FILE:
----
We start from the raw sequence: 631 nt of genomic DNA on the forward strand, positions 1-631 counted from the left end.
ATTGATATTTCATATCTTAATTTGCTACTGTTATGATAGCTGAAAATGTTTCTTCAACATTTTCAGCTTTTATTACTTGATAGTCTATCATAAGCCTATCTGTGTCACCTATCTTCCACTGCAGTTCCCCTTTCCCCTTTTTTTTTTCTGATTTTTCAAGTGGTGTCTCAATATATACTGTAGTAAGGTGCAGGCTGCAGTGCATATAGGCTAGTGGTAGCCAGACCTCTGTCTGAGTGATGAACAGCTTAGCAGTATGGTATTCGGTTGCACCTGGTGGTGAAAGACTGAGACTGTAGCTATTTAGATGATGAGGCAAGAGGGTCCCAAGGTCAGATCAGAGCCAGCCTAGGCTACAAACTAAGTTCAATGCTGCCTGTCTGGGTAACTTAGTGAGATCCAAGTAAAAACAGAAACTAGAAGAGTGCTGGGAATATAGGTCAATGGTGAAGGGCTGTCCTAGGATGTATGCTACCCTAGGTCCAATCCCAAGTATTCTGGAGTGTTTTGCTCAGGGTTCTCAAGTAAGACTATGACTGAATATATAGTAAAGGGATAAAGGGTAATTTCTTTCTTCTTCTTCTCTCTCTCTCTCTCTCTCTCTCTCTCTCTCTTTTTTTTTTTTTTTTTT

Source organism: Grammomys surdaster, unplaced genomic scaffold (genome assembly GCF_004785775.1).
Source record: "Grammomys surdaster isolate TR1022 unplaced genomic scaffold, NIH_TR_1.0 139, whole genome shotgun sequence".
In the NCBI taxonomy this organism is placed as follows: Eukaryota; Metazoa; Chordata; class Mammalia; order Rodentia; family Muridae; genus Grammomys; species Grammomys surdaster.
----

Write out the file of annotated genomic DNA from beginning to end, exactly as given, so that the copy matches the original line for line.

We start from the raw sequence: 631 nt of genomic DNA on the forward strand, positions 1-631 counted from the left end.
ATTGATATTTCATATCTTAATTTGCTACTGTTATGATAGCTGAAAATGTTTCTTCAACATTTTCAGCTTTTATTACTTGATAGTCTATCATAAGCCTATCTGTGTCACCTATCTTCCACTGCAGTTCCCCTTTCCCCTTTTTTTTTTCTGATTTTTCAAGTGGTGTCTCAATATATACTGTAGTAAGGTGCAGGCTGCAGTGCATATAGGCTAGTGGTAGCCAGACCTCTGTCTGAGTGATGAACAGCTTAGCAGTATGGTATTCGGTTGCACCTGGTGGTGAAAGACTGAGACTGTAGCTATTTAGATGATGAGGCAAGAGGGTCCCAAGGTCAGATCAGAGCCAGCCTAGGCTACAAACTAAGTTCAATGCTGCCTGTCTGGGTAACTTAGTGAGATCCAAGTAAAAACAGAAACTAGAAGAGTGCTGGGAATATAGGTCAATGGTGAAGGGCTGTCCTAGGATGTATGCTACCCTAGGTCCAATCCCAAGTATTCTGGAGTGTTTTGCTCAGGGTTCTCAAGTAAGACTATGACTGAATATATAGTAAAGGGATAAAGGGTAATTTCTTTCTTCTTCTTCTCTCTCTCTCTCTCTCTCTCTCTCTCTCTCTTTTTTTTTTTTTTTTTT

Source organism: Grammomys surdaster, unplaced genomic scaffold (genome assembly GCF_004785775.1).
Source record: "Grammomys surdaster isolate TR1022 unplaced genomic scaffold, NIH_TR_1.0 139, whole genome shotgun sequence".
In the NCBI taxonomy this organism is placed as follows: Eukaryota; Metazoa; Chordata; class Mammalia; order Rodentia; family Muridae; genus Grammomys; species Grammomys surdaster.